What Else Can Be Done? Best Practice

In addition to strict compliance with the Prudential Principles Regulation, we would also advise that as part of its 'best practice', any party looking to enter into a derivative transaction with an Indonesian counterparty provide that counterparty with a full 'scenario analysis' in Bahasa Indonesian. As a minimum, this analysis should:

  • identify the counterparty's exposure and hedging needs (for whilst hedging is a question of fact and not something that any third party can confirm, any information that can be included to identify a hedging need and demonstrate that the transaction was entered into for hedging purposes and is not speculative in nature will be of benefit); 
  • identify the risks (including potential risks) to the counterparty of entering into the proposed transaction; and 
  • identify and quantify all amounts payable by parties under the proposed transaction in a variety of possible scenarios (both realistic and extreme).

Ideally it should also show how any increase in amounts payable under the derivative is offset by a decrease in other expenses of the counterparty and should demonstrate how and why the proposed transaction is commercially reasonable, even if it ultimately proves to be significantly 'out of the money' for the counterparty.

This isn't a magic bullet and enforcement of derivative contracts in Indonesia may remain a challenge but a detailed, local-language scenario analysis is gold dust in any enforcement situation. And Indonesia is certainly no exception.  


As we reported to our clients last year, on July 9, 2009 the Government of Indonesia enacted Law Number 24 Year 2009 on the National Flag, Language, Emblem and Anthem (Bendera, Bahasa, dan Lambang Negara, serta Lagu Kebangsaan) (the "Indonesian Language Law"). This covers the use, treatment and application of certain Indonesian identity symbols and imposed new requirements regarding use of the Indonesian language in written agreements. One of the main provisions of the law, Article 31, provides that parties must use the Indonesian language in memoranda of understanding or other written agreements with Indonesian counterparties. The Indonesian Language Law further provides that if any such agreements involve non-Indonesian parties, the agreements may also be written in the national language of the non-Indonesian party and/or in the English language, and that "all of such texts are equally genuine" (click here and here to view the O'Melveny & Myers Client Alerts on the Indonesian Language Law (No 24/2009)).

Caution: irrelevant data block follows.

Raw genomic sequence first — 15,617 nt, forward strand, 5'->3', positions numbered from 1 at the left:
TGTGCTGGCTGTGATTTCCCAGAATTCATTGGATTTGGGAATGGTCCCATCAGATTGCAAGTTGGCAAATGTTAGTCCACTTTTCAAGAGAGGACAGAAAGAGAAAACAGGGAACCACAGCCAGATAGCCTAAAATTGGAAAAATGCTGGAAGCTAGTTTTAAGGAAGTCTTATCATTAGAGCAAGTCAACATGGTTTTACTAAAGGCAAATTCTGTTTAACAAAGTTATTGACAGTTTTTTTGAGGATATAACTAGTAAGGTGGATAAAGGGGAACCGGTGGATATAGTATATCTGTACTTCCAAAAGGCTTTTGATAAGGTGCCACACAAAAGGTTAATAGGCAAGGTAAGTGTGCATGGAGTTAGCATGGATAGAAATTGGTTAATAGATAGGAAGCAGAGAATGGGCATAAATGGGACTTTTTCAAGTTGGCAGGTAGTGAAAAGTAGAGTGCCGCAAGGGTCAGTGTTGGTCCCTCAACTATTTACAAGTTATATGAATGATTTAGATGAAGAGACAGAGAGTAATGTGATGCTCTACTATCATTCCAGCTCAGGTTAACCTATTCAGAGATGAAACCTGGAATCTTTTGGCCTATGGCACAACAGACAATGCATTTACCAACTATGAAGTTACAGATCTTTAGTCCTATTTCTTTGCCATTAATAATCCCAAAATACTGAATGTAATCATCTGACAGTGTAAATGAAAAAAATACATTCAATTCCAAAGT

To facilitate its members' compliance with the requirements of the Indonesian Language Law, ISDA commissioned and released the Bahasa Indonesian language version of the 2002 ISDA Master Agreement last year. Building on this, ISDA have now prepared confirmations for the most common trade templates in Bahasa Indonesian (being Deliverable USD/IDR FX spots, FX forwards and FX swaps, put and call currency options and binary options and Deliverable and Non-Deliverable USD or IDR interest rate swaps and USD/IDR cross currency swaps). These templates, together with an FX Glossary of the relevant provisions from the 1998 FX and Currency Option Definitions, as amended by the 2005 Barrier Option Supplement and a Rates Glossary of the relevant provisions from the 2006 ISDA Definitions, are due to be published today, Monday 20th December 2010. We will keep you posted on this.

O'Melveny & Myers LLP routinely provides advice to clients on complex transactions in which these issues may arise, including finance, mergers and acquisitions, and licensing arrangements. If you have any questions about the operation of the applicable statutory provisions or the case law interpreting these provisions, please contact any of the attorneys listed on this alert.


The content of this article is intended to provide a general guide to the subject matter. Specialist advice should be sought about your specific circumstances.